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US Forced to Import Corn from Romania on Organics Demand

Published on Apr 16 2015 7:19 AM in Supply Chain tagged: US / Corn / Romania

US Forced to Import Corn from Romania on Organics Demand

A growing demand for organics, and the near-total reliance by US farmers on genetically modified corn and soybeans, is driving a surge in imports from other nations where crops largely are free of bioengineering.

Imports such as corn from Romania and soybeans from India are booming, according to an analysis of US trade data released Wednesday by the Organic Trade Association and Pennsylvania State University.

Most of the corn and soybean shipments become feed for chickens and cows so they can be certified organic under US Department of Agriculture guidelines. Organic poultry and dairy operators shun feed made with seeds from Monsanto and other domestic suppliers in favor of foreign products even as the US remains the world’s top grower of corn and soybeans.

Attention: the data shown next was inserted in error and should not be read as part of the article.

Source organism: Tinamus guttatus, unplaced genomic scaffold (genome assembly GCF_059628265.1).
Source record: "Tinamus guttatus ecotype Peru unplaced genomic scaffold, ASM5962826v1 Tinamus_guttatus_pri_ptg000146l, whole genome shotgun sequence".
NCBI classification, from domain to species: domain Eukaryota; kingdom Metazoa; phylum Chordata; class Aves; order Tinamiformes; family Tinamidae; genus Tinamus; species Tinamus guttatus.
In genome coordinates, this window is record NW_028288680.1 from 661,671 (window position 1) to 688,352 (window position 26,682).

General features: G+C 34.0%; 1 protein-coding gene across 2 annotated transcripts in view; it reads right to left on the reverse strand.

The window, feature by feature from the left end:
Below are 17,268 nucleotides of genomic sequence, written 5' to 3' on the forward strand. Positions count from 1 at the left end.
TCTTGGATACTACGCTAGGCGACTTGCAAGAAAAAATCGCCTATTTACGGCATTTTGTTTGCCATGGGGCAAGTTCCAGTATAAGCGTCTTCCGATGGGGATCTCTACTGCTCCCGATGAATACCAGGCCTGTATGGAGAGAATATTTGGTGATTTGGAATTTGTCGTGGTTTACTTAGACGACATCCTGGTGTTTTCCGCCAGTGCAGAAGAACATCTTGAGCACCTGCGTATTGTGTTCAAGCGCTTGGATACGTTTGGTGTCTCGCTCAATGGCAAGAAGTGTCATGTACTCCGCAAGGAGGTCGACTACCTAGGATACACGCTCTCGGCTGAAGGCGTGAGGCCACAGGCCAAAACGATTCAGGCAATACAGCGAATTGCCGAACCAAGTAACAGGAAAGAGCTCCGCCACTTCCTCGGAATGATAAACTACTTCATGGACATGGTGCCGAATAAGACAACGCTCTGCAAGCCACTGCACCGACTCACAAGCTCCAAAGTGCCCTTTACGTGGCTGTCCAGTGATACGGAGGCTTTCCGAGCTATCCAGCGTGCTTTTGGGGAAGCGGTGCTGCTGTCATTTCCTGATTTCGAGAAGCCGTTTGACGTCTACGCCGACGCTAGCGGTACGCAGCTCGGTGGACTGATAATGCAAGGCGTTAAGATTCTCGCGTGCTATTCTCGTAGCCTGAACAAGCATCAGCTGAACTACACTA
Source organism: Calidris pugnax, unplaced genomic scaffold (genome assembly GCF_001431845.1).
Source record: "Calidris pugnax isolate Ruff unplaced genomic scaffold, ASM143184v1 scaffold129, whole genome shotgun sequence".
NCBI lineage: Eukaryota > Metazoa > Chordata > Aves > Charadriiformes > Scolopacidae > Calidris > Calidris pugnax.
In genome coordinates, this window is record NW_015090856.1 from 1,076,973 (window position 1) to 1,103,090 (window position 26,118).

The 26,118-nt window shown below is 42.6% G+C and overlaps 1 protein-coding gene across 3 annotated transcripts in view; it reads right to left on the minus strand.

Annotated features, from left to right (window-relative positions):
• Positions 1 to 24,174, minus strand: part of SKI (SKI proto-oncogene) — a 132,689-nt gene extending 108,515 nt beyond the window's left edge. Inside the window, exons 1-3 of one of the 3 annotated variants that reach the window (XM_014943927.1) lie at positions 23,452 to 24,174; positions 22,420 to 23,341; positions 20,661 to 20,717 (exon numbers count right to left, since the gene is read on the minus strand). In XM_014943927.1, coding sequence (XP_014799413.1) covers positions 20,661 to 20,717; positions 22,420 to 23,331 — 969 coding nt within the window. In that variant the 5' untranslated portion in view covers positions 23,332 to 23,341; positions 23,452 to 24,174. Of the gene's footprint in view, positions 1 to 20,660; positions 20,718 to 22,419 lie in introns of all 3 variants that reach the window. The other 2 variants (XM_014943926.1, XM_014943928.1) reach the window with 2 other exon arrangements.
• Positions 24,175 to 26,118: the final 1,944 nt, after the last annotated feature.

As a result, imports to the US of Romanian corn rose to $11.6 million in 2014 from $545,000 the year before.

Sales of foods certified by the US as free of synthetic chemicals or genetic engineering reached $35.9 billion in 2014, an 11 per cent increase over 2013 and about 5.1 per cent of US grocery spending. The organic sector’s average annual growth of about 10 per cent is triple that of overall food sales, according to US Department of Agriculture and trade association data.

“If there were a market incentive for more people to produce organic corn, there would be more of it,” said Paul Bertels, vice president for production and utilization with the National Corn Growers Association in St. Louis. Even though organic corn is selling for about $12.50 a bushel, more than triple the cash price for regular corn, lower yields and the three-year transition period makes GMO- and synthetics-free grain not worth the risk, he said.

“It’s not worth the headache or the cost” for most producers, he said.

In some cases, nations where farming is less industrial are seizing the advantage. Genetically modified seeds are largely absent from Romania and Ukraine, putting their farmers closer to organic certification for sales in the US, McEvoy said.

Bloomberg News, edited by ESM


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